“Like fur color, shoulder humps on brown bears vary by individual. Some–like this bear, 284, and 634 Popeye–have very prominent shoulder humps. On other bears, like 747, the shoulder hump is not as noticeable. The hump is created by the muscles attached to the bear’s shoulder blades (scapula). Along with long front claws, the hump is thought to be an adaptation that help brown bears dig. Black bears, in contrast, lack a prominent shoulder hump and their claws are shorter and more curved, a combination of traits that suits them better in forested environments where climbing trees is an important skill.”

Unknown boar with shoulder hump Snapshot by CamOp Scout

Unknown boar with shoulder hump Snapshot by CamOp Scout

Ranger Naomi took this pic of the unknown boar on July 31.

P1050772

This is an unknown sow we have been seeing around the falls this past week. She has white claws and mainly sticks close to the island or far bank. Although she did go into the far pool and take a swipe at 503.

unknown sow with white claws Snapshot by TDown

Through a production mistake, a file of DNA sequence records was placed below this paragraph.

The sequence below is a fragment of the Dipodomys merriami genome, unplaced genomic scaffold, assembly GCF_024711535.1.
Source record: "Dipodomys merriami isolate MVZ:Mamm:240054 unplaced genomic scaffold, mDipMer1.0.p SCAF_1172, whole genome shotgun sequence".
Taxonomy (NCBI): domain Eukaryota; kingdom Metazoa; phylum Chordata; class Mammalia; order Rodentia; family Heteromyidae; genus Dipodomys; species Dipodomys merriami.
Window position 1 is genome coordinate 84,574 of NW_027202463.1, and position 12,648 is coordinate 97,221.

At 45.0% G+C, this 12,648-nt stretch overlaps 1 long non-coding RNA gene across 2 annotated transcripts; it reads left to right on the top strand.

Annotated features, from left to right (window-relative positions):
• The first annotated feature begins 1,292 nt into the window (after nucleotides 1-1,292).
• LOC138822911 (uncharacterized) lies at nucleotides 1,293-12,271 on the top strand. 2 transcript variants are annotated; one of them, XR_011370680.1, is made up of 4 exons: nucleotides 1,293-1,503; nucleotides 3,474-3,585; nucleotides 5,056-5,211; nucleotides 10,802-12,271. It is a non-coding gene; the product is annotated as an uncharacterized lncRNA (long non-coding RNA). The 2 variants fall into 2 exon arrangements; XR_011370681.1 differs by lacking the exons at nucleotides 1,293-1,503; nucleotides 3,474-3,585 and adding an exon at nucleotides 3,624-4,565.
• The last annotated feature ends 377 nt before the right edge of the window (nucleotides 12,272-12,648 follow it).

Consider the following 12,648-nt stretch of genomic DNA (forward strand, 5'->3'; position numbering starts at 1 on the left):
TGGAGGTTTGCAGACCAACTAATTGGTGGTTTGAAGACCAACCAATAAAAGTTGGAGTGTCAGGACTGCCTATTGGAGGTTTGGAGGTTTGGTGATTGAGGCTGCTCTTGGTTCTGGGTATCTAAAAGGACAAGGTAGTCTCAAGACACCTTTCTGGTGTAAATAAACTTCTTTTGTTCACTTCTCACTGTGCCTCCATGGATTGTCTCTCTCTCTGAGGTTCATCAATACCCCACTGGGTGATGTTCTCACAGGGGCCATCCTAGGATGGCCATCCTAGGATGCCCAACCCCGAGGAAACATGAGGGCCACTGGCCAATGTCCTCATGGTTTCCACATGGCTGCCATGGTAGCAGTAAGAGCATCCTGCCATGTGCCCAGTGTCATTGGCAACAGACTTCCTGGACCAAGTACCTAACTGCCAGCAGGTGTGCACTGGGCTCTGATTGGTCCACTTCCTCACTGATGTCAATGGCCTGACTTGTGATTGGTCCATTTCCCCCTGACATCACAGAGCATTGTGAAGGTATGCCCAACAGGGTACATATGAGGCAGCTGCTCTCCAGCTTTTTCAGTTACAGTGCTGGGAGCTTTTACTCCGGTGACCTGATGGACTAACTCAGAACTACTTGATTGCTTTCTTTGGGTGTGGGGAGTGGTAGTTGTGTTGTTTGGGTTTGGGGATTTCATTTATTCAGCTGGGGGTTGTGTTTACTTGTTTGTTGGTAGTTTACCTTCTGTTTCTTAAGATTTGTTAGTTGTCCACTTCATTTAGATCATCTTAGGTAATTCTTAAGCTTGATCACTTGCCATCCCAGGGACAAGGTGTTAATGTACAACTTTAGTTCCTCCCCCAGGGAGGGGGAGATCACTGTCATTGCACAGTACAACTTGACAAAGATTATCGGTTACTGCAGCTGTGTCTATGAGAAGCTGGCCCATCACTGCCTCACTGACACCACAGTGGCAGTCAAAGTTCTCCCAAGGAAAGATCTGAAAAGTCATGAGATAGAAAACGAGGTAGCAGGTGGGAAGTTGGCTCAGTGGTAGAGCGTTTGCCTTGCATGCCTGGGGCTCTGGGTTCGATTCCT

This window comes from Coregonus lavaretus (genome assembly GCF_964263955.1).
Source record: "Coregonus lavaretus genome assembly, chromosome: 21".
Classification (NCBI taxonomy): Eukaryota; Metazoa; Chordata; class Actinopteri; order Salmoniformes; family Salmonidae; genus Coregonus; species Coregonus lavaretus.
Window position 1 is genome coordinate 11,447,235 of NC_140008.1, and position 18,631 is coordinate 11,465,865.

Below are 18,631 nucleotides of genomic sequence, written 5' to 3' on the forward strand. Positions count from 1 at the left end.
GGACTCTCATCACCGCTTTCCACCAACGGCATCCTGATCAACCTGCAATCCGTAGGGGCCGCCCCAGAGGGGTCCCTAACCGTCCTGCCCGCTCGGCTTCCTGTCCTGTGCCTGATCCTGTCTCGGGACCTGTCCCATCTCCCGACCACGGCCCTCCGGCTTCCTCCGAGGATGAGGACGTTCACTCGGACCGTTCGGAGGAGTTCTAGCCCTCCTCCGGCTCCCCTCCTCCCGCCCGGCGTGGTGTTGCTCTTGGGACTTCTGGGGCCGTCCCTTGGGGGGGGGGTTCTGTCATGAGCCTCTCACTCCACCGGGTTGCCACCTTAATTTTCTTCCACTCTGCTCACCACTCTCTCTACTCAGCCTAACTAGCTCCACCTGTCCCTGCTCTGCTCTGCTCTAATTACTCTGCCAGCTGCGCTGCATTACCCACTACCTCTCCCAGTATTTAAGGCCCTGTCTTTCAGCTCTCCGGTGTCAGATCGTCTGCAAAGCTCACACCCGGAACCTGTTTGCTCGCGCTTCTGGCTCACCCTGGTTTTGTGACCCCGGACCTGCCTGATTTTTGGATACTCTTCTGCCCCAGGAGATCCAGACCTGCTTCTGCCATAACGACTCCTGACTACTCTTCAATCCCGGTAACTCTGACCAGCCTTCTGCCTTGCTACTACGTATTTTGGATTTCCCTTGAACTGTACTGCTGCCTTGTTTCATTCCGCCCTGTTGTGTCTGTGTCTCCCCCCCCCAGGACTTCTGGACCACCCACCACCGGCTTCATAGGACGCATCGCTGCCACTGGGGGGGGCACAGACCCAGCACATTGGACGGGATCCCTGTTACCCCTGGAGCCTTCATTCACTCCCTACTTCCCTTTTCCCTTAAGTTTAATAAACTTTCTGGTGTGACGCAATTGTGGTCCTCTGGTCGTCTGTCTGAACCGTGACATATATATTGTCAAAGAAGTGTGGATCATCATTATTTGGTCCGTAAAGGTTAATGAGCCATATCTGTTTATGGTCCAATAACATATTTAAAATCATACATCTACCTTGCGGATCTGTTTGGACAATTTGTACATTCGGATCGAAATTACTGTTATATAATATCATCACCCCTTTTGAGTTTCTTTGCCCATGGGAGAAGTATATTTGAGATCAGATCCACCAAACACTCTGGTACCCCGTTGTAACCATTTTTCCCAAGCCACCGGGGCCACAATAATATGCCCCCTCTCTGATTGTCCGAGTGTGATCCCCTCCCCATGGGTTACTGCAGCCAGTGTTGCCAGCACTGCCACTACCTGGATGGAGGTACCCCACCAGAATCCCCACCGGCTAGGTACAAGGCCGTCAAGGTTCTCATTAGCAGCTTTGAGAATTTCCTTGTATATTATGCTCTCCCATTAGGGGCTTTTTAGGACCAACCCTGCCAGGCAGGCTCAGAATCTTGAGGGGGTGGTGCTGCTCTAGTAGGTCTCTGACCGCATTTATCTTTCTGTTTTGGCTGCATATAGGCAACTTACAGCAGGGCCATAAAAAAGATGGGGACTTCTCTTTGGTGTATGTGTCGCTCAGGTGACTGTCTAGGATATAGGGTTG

unknown sow with white claws Snapshot by TDown

The unknown boar with the large shoulder hump was involved in a fight with 801 when he tried to pirate a salmon from him. 801 had the other boar down in the river, before breaking off the attack.  The other boar got right up, appearing to be okay, and backed away.  Mike Fitz had this to say about the encounter:

“It shows that stealing fish is a risky venture. Since the other male had already stolen one fish from 801, it doesn’t surprise me that he returned for another try.”

801 pins the unknown boar to the ground Snapshot by Owl_And_Osprey_Lover_CA2017

801 pins the unknown boar to the ground Snapshot by Owl_And_Osprey_Lover_CA2017